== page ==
After rebounding by some 5% earlier this week on China demand recovery optimism, crude oil prices have shed over 1% on Thursday, following U.S. inventory data showing increasing stockpiles.
At 12.24 p.m. EST, Brent crude was trading down 1.09% on the day at $84.16 per barrel, while WTI was trading down 1.19% at $77.54 per barrel.
On Wednesday, the EIA reported another inventory build, putting downward pressure on oil prices. That report came after three weeks of inventory builds. As of the latest EIA report, 455.1 million barrels, U.S. crude inventories are about 4 percent above the five-year average for this time of the year, at 455.1 million. Gasoline inventory increased by some 5 million barrels for the week to February 3rd, with production averaging 9.1 million barrels daily.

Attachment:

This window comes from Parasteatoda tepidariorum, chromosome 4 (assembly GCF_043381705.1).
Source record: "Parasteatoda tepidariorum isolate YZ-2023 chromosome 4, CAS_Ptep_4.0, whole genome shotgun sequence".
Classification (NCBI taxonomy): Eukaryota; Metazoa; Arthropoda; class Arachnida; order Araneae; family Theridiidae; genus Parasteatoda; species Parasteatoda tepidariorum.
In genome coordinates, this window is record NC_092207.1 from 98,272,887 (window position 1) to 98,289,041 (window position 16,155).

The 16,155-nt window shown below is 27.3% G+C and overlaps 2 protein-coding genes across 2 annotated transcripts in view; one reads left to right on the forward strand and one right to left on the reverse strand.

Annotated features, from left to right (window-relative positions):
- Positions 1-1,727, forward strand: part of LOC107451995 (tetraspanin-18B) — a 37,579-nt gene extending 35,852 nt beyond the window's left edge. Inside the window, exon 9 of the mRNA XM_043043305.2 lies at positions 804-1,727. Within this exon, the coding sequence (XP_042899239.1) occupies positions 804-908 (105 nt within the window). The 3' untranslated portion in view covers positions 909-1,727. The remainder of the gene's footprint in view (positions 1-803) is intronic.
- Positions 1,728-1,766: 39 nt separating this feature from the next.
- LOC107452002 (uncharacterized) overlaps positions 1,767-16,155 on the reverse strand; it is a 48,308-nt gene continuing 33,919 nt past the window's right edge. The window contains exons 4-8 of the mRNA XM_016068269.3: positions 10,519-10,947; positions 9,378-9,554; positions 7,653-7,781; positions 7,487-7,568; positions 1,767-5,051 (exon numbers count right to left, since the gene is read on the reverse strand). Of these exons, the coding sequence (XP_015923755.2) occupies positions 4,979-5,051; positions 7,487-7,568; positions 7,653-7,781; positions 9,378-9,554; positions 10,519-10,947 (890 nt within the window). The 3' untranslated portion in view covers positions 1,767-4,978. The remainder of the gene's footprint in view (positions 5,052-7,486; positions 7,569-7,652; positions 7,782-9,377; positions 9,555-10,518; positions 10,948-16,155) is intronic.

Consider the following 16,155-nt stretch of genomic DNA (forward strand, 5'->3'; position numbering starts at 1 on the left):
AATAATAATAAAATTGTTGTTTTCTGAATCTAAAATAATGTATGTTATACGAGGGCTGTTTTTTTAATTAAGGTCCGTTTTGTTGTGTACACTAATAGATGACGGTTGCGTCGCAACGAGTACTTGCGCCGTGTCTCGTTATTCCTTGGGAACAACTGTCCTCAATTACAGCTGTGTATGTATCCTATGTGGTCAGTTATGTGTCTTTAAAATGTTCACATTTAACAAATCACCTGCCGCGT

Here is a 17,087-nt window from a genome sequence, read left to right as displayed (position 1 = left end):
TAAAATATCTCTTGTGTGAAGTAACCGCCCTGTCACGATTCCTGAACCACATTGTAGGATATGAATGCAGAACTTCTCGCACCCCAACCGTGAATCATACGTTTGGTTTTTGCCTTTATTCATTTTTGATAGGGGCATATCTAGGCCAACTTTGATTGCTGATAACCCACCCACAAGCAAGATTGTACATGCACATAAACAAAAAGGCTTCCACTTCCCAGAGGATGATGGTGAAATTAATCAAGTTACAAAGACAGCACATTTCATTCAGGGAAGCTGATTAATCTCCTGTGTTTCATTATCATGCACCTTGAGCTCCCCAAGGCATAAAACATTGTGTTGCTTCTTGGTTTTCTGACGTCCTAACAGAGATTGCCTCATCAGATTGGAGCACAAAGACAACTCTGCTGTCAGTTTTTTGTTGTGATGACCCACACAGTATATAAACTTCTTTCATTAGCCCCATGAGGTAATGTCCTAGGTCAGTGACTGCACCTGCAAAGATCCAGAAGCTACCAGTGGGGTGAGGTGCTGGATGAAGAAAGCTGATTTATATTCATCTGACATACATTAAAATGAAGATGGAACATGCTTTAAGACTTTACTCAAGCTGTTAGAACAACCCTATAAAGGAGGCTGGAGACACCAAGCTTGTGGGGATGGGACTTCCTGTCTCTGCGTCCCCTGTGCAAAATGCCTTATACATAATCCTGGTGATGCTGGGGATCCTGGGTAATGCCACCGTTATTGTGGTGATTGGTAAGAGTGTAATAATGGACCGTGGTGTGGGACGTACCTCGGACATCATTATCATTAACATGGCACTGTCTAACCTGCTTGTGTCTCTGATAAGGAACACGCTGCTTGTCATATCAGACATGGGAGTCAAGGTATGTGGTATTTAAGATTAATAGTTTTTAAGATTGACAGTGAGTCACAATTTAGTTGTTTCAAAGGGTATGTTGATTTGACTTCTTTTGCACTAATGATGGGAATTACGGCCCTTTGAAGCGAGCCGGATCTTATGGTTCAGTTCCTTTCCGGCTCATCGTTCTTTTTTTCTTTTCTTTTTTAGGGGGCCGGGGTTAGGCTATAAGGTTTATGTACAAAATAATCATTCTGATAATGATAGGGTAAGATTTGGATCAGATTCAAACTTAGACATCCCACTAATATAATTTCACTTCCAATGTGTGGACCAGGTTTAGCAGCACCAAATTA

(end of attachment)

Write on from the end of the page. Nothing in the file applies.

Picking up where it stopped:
Overall, crude prices are still higher this week due to optimism from a global economic perspective, as long as this doesn’t “get crushed from over-tightening by central banks”, Oanda senior market analyst Ed Moya said, as cited by Quantum Commodity Intelligence.
“Relentlessly rising U.S. commercial inventories and potentially entrenched inflation limit any immediate upside potential,” PVM analyst Tamas Varga told CNBC, adding that recovering Chinese demand and falling inflation should provide oil price support in H2 of this year.
Europe inventories are also weighing on prices, with Qcintel reporting that gasoil stocks in the ARA (Amsterdam-Rotterdam-Antwerp) region had surged 7% last week to their highest since March 2021.
Earlier on Thursday, JPMorgan Chase & Co. chief executive Jamie Dimon told Reuters that we should be careful about sentiments that suggest we have been victorious over inflation. Dimon said there was still the potential for the Federal Reserve to raise interest rates above the 5% mark.
By Charles Kennedy for Oilprice.com
More Top Reads From Oilprice.com:
- Why The White House Is Wrong About Oil Major Share Buybacks
- U.S. Drilling Activity Continues To Slow
- Will OPEC+ Abandon Its Output Cuts Amid Soaring Chinese Demand?